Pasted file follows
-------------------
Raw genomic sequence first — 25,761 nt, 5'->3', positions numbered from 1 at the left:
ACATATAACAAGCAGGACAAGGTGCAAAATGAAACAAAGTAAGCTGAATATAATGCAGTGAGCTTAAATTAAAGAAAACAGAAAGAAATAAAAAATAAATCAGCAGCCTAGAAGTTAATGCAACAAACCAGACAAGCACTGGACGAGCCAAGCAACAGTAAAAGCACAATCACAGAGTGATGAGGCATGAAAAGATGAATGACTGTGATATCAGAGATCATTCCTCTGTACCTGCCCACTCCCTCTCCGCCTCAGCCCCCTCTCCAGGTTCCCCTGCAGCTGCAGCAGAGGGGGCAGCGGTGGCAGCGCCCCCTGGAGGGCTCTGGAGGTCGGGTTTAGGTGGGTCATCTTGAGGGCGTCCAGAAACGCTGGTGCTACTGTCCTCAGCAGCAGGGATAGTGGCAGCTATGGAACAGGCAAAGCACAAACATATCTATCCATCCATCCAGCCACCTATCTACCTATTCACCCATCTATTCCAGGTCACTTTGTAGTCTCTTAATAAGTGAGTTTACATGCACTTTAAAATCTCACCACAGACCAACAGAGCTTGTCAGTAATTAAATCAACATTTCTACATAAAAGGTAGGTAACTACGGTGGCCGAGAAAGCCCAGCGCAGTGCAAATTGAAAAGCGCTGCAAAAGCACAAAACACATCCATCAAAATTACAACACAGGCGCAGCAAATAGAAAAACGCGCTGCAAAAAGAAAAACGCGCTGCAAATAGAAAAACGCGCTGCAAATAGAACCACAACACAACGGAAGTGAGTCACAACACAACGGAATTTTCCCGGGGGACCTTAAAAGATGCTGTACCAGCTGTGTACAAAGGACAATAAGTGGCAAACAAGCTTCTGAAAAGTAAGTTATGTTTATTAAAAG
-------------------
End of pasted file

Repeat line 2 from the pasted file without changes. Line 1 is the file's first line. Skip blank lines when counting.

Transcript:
ACATATAACAAGCAGGACAAGGTGCAAAATGAAACAAAGTAAGCTGAATATAATGCAGTGAGCTTAAATTAAAGAAAACAGAAAGAAATAAAAAATAAATCAGCAGCCTAGAAGTTAATGCAACAAACCAGACAAGCACTGGACGAGCCAAGCAACAGTAAAAGCACAATCACAGAGTGATGAGGCATGAAAAGATGAATGACTGTGATATCAGAGATCATTCCTCTGTACCTGCCCACTCCCTCTCCGCCTCAGCCCCCTCTCCAGGTTCCCCTGCAGCTGCAGCAGAGGGGGCAGCGGTGGCAGCGCCCCCTGGAGGGCTCTGGAGGTCGGGTTTAGGTGGGTCATCTTGAGGGCGTCCAGAAACGCTGGTGCTACTGTCCTCAGCAGCAGGGATAGTGGCAGCTATGGAACAGGCAAAGCACAAACATATCTATCCATCCATCCAGCCACCTATCTACCTATTCACCCATCTATTCCAGGTCACTTTGTAGTCTCTTAATAAGTGAGTTTACATGCACTTTAAAATCTCACCACAGACCAACAGAGCTTGTCAGTAATTAAATCAACATTTCTACATAAAAGGTAGGTAACTACGGTGGCCGAGAAAGCCCAGCGCAGTGCAAATTGAAAAGCGCTGCAAAAGCACAAAACACATCCATCAAAATTACAACACAGGCGCAGCAAATAGAAAAACGCGCTGCAAAAAGAAAAACGCGCTGCAAATAGAAAAACGCGCTGCAAATAGAACCACAACACAACGGAAGTGAGTCACAACACAACGGAATTTTCCCGGGGGACCTTAAAAGATGCTGTACCAGCTGTGTACAAAGGACAATAAGTGGCAAACAAGCTTCTGAAAAGTAAGTTATGTTTATTAAAAG